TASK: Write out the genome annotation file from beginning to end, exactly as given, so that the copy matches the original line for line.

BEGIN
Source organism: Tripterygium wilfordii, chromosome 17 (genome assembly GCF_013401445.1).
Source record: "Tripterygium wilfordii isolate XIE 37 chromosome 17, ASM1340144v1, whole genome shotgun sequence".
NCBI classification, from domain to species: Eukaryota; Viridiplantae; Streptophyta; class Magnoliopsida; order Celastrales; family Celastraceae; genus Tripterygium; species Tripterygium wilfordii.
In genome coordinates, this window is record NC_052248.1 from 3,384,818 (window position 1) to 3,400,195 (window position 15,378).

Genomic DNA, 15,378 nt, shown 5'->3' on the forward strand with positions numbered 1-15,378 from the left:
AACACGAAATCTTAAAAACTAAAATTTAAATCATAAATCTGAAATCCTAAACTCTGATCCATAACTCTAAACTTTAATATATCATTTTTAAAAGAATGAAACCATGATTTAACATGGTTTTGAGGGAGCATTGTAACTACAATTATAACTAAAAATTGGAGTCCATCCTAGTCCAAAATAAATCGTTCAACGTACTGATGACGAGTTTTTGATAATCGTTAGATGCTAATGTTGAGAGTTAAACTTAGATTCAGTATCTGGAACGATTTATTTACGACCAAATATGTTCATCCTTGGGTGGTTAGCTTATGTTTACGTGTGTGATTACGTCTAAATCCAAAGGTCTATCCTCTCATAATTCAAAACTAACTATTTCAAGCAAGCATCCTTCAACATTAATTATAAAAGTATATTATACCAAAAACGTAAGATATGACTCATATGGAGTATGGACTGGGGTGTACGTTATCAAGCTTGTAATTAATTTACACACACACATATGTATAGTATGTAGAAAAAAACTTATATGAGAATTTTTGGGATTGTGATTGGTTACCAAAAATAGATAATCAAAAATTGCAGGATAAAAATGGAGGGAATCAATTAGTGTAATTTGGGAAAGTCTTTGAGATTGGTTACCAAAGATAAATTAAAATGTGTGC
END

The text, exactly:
Source organism: Tripterygium wilfordii, chromosome 17 (genome assembly GCF_013401445.1).
Source record: "Tripterygium wilfordii isolate XIE 37 chromosome 17, ASM1340144v1, whole genome shotgun sequence".
NCBI classification, from domain to species: Eukaryota; Viridiplantae; Streptophyta; class Magnoliopsida; order Celastrales; family Celastraceae; genus Tripterygium; species Tripterygium wilfordii.
In genome coordinates, this window is record NC_052248.1 from 3,384,818 (window position 1) to 3,400,195 (window position 15,378).

Genomic DNA, 15,378 nt, shown 5'->3' on the forward strand with positions numbered 1-15,378 from the left:
AACACGAAATCTTAAAAACTAAAATTTAAATCATAAATCTGAAATCCTAAACTCTGATCCATAACTCTAAACTTTAATATATCATTTTTAAAAGAATGAAACCATGATTTAACATGGTTTTGAGGGAGCATTGTAACTACAATTATAACTAAAAATTGGAGTCCATCCTAGTCCAAAATAAATCGTTCAACGTACTGATGACGAGTTTTTGATAATCGTTAGATGCTAATGTTGAGAGTTAAACTTAGATTCAGTATCTGGAACGATTTATTTACGACCAAATATGTTCATCCTTGGGTGGTTAGCTTATGTTTACGTGTGTGATTACGTCTAAATCCAAAGGTCTATCCTCTCATAATTCAAAACTAACTATTTCAAGCAAGCATCCTTCAACATTAATTATAAAAGTATATTATACCAAAAACGTAAGATATGACTCATATGGAGTATGGACTGGGGTGTACGTTATCAAGCTTGTAATTAATTTACACACACACATATGTATAGTATGTAGAAAAAAACTTATATGAGAATTTTTGGGATTGTGATTGGTTACCAAAAATAGATAATCAAAAATTGCAGGATAAAAATGGAGGGAATCAATTAGTGTAATTTGGGAAAGTCTTTGAGATTGGTTACCAAAGATAAATTAAAATGTGTGC